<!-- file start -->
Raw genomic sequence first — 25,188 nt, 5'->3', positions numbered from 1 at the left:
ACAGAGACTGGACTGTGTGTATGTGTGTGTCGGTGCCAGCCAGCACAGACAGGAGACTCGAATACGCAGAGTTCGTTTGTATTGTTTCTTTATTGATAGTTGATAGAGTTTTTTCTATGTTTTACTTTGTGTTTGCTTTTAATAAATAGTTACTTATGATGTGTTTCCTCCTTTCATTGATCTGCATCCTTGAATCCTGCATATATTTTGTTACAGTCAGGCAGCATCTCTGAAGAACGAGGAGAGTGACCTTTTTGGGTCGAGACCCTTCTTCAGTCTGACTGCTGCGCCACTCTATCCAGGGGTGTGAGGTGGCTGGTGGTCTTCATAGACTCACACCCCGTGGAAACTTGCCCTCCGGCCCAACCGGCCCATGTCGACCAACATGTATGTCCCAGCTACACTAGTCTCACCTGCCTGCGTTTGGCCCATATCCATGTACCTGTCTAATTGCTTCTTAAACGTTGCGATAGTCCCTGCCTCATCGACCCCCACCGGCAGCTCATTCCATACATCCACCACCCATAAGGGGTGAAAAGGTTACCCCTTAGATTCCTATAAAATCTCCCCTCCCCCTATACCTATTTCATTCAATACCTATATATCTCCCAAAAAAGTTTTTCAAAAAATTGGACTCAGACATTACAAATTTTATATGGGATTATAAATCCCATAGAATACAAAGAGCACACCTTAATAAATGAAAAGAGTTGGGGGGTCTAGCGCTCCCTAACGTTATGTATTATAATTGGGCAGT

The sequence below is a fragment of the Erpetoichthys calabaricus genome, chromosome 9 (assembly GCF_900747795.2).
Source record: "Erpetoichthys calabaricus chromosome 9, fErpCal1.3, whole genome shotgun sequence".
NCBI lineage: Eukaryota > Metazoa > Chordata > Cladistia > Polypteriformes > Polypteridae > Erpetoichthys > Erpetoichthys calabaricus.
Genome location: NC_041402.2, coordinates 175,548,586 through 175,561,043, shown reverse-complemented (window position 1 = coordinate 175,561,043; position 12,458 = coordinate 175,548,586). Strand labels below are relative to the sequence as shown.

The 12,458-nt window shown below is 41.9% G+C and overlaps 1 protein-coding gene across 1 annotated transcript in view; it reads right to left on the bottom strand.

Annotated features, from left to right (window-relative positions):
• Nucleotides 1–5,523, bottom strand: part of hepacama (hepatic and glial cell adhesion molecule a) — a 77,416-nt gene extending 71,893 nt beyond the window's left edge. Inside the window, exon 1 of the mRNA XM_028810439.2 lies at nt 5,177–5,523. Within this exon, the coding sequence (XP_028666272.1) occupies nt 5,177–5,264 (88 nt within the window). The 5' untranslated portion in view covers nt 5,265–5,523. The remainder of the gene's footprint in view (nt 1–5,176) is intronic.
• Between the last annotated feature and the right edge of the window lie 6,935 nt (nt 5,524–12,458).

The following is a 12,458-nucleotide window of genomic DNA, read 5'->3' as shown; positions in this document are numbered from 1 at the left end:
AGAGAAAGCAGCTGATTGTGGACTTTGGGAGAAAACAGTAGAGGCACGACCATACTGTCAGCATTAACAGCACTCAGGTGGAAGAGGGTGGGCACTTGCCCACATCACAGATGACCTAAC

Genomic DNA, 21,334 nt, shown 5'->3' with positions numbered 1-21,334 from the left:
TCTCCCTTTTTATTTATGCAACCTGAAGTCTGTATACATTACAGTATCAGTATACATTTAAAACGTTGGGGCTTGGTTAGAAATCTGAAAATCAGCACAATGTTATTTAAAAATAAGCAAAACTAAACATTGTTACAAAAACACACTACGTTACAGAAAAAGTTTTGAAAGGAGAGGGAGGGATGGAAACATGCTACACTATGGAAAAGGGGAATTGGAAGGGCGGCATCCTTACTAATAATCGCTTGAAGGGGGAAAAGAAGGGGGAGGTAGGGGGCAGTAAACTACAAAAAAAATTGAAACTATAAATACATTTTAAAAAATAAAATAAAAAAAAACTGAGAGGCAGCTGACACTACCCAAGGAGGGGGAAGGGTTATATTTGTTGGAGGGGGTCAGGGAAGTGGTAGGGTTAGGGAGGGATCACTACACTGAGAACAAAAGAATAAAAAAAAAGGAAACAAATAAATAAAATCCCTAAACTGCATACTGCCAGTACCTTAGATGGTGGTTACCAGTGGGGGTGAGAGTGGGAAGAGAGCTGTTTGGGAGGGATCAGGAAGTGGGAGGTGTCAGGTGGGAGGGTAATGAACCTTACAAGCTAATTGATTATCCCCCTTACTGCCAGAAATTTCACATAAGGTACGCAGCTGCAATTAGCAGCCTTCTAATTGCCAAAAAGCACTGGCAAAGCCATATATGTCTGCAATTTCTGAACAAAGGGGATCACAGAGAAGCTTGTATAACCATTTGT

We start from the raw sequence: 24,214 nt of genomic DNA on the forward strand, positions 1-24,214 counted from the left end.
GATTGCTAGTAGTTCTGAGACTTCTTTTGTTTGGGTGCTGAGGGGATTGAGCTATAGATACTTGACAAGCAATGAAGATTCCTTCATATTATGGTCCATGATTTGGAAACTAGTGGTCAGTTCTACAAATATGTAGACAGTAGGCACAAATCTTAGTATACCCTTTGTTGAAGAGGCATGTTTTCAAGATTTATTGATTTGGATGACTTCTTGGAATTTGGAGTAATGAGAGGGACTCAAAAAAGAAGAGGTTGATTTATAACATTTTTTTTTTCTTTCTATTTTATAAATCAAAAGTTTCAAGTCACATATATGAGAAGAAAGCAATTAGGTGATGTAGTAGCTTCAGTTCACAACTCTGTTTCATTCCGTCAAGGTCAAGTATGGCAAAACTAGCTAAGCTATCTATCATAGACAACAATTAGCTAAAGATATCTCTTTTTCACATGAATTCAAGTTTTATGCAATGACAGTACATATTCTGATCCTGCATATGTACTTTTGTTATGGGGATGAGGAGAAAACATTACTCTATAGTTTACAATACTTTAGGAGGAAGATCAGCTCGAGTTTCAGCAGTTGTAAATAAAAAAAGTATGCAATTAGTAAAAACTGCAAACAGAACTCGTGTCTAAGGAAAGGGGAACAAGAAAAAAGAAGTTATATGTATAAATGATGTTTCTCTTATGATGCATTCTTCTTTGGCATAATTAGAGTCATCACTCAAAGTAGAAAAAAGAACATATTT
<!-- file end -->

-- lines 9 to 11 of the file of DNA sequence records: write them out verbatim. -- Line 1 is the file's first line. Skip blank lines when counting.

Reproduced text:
• Nucleotides 1–5,523, bottom strand: part of hepacama (hepatic and glial cell adhesion molecule a) — a 77,416-nt gene extending 71,893 nt beyond the window's left edge. Inside the window, exon 1 of the mRNA XM_028810439.2 lies at nt 5,177–5,523. Within this exon, the coding sequence (XP_028666272.1) occupies nt 5,177–5,264 (88 nt within the window). The 5' untranslated portion in view covers nt 5,265–5,523. The remainder of the gene's footprint in view (nt 1–5,176) is intronic.
• Between the last annotated feature and the right edge of the window lie 6,935 nt (nt 5,524–12,458).

The following is a 12,458-nucleotide window of genomic DNA, read 5'->3' as shown; positions in this document are numbered from 1 at the left end: